Cabaero: Weather blues

I don’t know about you, but I’m not looking forward to the next two months.

It should be the time to be merry and all that because, after all, it is the “Yuletide.”

And here in the Philippines, the countdown to the celebration starts on the first of September yet.

Weather-wise, though, it’s the time to be anxious. To be wary. Especially here in Cebu.

And although we’re still on the tail end of October, already I have been monitoring the weather every hour these past few days. Not that you can blame me, or the million others who have been feeling the effects of tropical storm Paeng.

Not after Yolanda.

She was “the second strongest landfalling tropical cyclone on record” and “the most intense tropical cyclone worldwide in 2013.” Not to mention that she was also “the second deadliest typhoon” in the country. (The deadliest reportedly took place more than 140 years ago so there’s no need to be going back that long.)

Yolanda struck Cebu in November. On the eighth to be exact.

She’s still fresh in some people’s minds. Especially to those living in the north, as they suffered the brunt of her devastation here in Cebu. But their plight was nothing compared to what happened to the residents of Tacloban where a storm surge killed more than 2,000.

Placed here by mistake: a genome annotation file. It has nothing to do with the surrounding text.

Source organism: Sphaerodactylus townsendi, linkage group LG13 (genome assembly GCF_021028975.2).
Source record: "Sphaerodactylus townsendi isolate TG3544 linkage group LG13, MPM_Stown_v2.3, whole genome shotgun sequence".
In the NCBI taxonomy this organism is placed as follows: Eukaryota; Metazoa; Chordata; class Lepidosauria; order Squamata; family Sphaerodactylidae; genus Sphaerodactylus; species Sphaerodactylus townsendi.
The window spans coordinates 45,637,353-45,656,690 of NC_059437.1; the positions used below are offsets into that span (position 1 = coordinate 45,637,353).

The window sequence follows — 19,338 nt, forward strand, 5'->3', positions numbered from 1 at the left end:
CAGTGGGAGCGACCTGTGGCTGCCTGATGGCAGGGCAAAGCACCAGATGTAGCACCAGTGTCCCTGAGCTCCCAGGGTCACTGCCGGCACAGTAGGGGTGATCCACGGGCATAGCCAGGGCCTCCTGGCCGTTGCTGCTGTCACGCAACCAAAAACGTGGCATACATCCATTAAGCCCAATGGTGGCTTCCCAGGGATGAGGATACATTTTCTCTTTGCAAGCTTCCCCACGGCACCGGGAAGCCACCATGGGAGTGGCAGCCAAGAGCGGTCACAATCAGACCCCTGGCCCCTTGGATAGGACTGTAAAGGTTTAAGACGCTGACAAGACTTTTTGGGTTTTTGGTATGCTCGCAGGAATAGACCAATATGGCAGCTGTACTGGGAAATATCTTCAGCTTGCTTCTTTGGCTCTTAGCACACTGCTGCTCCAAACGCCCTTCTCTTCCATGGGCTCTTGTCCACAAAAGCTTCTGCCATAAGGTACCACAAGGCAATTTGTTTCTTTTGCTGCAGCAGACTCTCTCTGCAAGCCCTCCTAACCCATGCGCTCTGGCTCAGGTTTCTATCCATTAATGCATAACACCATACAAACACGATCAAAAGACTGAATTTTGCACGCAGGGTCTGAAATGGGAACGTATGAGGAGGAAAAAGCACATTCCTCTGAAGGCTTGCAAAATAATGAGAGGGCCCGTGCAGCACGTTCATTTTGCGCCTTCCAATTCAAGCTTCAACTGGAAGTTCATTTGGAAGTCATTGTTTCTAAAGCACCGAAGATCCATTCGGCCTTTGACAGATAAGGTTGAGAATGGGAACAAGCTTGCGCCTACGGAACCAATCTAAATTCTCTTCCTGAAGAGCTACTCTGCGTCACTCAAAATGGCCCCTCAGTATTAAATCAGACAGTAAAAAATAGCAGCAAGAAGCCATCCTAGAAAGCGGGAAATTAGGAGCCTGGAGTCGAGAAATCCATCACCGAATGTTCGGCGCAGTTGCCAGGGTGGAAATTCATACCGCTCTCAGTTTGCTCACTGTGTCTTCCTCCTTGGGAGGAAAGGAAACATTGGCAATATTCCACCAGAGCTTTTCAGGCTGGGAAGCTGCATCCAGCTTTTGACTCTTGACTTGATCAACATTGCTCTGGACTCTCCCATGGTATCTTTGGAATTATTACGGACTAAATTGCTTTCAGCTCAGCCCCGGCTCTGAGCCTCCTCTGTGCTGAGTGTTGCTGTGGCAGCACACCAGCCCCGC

Who could forget the scenes of mayhem and bedlam that were caught on camera in her aftermath?

With that said, let’s not forget about Odette. She may not have been as deadly as her sister but she was equally as devastating, perhaps even more.

It hasn’t even been one year since she turned the world upside down for hundreds of thousands, even millions, of Cebuanos, particularly to those living in the south of the province.

Even now, we still ask friends whom we haven’t seen for a long time where they were when Odette struck and how long they suffered as a result because suffered we did.

In fact, whenever there’s a brownout, I am automatically transported back to the time when we had no electricity for a whole month. I have to remind myself that if I could survive that long without power, a few minutes wouldn’t hurt. That doesn’t mean I don’t get flashbacks of a dark Christmas, though.

Still, life goes on. Because what is the alternative? It’s just the way it is without sounding overly dramatic.

“Che sera, sera,” as the Italians would say back in the 17th century. Or “C’est la vie” for the Francophiles out there.

As for me, I prefer “the sun will come out, tomorrow.”